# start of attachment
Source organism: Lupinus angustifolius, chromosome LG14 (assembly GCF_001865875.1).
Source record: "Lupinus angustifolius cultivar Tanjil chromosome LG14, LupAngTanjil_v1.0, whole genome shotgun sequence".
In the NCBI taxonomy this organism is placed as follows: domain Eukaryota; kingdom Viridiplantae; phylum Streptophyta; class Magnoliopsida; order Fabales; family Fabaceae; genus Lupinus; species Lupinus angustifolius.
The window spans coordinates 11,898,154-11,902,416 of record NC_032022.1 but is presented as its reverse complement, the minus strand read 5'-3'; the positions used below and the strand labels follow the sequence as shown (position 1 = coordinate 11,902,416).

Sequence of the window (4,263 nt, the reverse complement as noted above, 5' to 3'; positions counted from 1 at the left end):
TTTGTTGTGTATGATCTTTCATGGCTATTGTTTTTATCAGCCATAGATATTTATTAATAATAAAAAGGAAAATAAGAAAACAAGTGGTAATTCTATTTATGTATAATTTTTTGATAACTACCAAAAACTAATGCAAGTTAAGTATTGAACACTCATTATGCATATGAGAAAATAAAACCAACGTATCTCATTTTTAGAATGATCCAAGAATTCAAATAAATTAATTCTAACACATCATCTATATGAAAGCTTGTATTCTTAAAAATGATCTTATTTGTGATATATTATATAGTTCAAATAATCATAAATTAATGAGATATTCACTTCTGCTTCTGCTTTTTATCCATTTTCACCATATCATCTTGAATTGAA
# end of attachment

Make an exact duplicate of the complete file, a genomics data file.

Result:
Source organism: Lupinus angustifolius, chromosome LG14 (assembly GCF_001865875.1).
Source record: "Lupinus angustifolius cultivar Tanjil chromosome LG14, LupAngTanjil_v1.0, whole genome shotgun sequence".
In the NCBI taxonomy this organism is placed as follows: domain Eukaryota; kingdom Viridiplantae; phylum Streptophyta; class Magnoliopsida; order Fabales; family Fabaceae; genus Lupinus; species Lupinus angustifolius.
The window spans coordinates 11,898,154-11,902,416 of record NC_032022.1 but is presented as its reverse complement, the minus strand read 5'-3'; the positions used below and the strand labels follow the sequence as shown (position 1 = coordinate 11,902,416).

Sequence of the window (4,263 nt, the reverse complement as noted above, 5' to 3'; positions counted from 1 at the left end):
TTTGTTGTGTATGATCTTTCATGGCTATTGTTTTTATCAGCCATAGATATTTATTAATAATAAAAAGGAAAATAAGAAAACAAGTGGTAATTCTATTTATGTATAATTTTTTGATAACTACCAAAAACTAATGCAAGTTAAGTATTGAACACTCATTATGCATATGAGAAAATAAAACCAACGTATCTCATTTTTAGAATGATCCAAGAATTCAAATAAATTAATTCTAACACATCATCTATATGAAAGCTTGTATTCTTAAAAATGATCTTATTTGTGATATATTATATAGTTCAAATAATCATAAATTAATGAGATATTCACTTCTGCTTCTGCTTTTTATCCATTTTCACCATATCATCTTGAATTGAA